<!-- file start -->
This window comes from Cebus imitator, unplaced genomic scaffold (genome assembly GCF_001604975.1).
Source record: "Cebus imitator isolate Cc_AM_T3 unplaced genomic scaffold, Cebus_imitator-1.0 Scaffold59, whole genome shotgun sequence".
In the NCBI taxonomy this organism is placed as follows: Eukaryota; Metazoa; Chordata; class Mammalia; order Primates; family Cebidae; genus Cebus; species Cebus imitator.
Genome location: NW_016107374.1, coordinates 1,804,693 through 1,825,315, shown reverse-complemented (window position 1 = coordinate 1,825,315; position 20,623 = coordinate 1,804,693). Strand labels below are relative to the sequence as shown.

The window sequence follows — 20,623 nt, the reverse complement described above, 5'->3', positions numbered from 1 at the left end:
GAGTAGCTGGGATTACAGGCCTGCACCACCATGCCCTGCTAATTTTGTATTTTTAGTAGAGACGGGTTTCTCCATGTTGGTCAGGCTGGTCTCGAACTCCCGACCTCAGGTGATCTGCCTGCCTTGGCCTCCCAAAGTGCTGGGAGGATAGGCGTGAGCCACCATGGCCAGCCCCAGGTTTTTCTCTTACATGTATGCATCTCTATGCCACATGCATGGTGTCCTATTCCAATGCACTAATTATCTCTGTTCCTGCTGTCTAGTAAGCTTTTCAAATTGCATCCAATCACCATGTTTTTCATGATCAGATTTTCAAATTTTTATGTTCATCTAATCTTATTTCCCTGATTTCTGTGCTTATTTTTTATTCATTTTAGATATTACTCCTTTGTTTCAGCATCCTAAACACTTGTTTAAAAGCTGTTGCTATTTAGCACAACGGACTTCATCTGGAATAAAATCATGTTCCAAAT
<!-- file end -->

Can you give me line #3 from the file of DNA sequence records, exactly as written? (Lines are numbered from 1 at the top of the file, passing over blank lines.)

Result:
In the NCBI taxonomy this organism is placed as follows: Eukaryota; Metazoa; Chordata; class Mammalia; order Primates; family Cebidae; genus Cebus; species Cebus imitator.